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When we set out for marriage, none of us intend on divorcing our partner, however, for many reasons, divorce unfortunately happens. When it does and kids are involved, there are certain situations in which parental alienation takes place, and more often than not, this is absolutely a form of emotional abuse.

Before anyone comes for me, let me be clear: this article is not written for people who are dealing with an ex-spouse that has been removed from their child’s life for a valid reason. I know there are circumstances in which a parent should not be allowed around their child. Instead, this article is focused on the parents that are alienated from their children because their ex is still holding on to resentment, either about the divorce or other relationship problems that lead to or followed the divorce.

After a divorce takes place, there is often a lot of anger and resentment between the two parents, especially if the divorce ended on a bad note. In many cases, one parent (the parent who is holding onto the resentment) will begin a smear campaign about the other parent to their child. They will lie, manipulate, and work diligently to make their child despise the other parent. This is called parental alienation.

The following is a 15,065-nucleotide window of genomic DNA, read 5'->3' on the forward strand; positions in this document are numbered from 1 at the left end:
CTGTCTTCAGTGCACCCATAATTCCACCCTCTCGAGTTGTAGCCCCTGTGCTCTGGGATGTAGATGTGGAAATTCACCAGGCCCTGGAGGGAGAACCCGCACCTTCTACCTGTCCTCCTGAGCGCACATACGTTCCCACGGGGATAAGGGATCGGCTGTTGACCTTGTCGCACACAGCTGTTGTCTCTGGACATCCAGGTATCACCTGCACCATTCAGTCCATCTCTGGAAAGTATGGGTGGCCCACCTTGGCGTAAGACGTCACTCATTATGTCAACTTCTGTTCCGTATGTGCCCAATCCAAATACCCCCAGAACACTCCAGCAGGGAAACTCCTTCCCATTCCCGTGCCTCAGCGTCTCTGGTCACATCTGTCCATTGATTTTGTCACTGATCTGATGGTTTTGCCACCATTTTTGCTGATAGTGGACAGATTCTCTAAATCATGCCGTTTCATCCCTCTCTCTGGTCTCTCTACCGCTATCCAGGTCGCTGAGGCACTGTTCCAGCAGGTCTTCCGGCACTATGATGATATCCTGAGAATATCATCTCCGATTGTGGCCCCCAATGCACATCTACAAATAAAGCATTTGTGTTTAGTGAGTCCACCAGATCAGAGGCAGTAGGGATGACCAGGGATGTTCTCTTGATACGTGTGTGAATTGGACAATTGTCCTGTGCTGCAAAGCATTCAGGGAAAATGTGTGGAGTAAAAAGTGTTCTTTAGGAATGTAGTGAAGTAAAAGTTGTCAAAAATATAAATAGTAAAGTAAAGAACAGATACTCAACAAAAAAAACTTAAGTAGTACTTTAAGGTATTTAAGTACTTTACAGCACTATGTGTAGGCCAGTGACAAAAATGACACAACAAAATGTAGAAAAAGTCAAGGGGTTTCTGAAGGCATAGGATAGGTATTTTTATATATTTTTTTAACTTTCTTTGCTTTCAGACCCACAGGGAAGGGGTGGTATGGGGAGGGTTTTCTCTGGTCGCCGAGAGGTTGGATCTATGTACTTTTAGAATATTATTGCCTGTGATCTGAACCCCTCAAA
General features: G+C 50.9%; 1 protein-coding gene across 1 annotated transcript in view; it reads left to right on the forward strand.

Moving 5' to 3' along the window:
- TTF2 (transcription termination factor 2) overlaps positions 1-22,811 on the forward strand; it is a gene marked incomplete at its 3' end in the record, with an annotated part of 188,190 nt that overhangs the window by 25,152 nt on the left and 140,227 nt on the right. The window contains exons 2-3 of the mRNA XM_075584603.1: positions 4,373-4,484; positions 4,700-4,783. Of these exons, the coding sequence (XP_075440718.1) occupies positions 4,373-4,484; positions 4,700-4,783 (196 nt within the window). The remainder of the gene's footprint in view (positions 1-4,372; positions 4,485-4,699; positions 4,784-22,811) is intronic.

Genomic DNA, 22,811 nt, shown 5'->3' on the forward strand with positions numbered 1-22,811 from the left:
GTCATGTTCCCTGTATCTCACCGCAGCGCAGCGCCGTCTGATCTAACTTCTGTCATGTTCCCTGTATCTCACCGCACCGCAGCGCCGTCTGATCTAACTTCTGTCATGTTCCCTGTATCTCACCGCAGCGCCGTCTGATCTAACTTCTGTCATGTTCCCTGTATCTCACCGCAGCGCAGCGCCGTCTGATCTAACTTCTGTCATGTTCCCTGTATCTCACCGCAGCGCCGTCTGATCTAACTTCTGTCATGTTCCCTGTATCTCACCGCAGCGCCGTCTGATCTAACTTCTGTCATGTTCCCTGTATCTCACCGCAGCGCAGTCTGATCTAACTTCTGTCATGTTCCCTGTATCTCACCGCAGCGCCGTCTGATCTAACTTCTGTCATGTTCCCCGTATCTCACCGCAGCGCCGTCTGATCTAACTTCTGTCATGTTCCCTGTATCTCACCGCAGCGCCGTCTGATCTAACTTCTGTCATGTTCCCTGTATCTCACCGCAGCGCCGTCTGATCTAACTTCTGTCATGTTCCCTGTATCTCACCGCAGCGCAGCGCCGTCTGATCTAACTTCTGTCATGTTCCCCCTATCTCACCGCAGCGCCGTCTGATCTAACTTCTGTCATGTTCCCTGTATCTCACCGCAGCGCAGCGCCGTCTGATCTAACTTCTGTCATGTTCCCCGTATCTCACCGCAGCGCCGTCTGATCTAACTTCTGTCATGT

Due to this manipulation, the child may grow to despise the other parent, and in many cases, the child will refuse to be around their other parent. Typically, you may notice that the child will use the same language the attacking parent uses against the alienated parent. And in some cases, the attacking parent will even go as far as to guilt-trip their children into rejecting the alienated parent.

Unfortunately, no one pays a greater price than the children involved in a situation like this. This is flat-out child abuse. And much like other forms of abuse, it comes with a price. According to research, children who are pushed to alienate their other parents are likely to also deal with the following:

– Difficulty maintaining relationships in the future.
– An impaired self-image.
– Guilt, anxiety, and depression about their relationship with the alienated parent.
– A lack of impulse control.
– Problems in school & with their education in general.

The attacking or alienating parent is the only person who benefits from such disturbing behavior. The alienated partner/parent suffers from the abuse dealt by the attacking parent and so do the children. For the child, their sense of family, community, and connection is torn apart, bit by bit, by the attacking parent. In most cases, this causes a cycle of anxiety and guilt that will ultimately carry into their adult lives.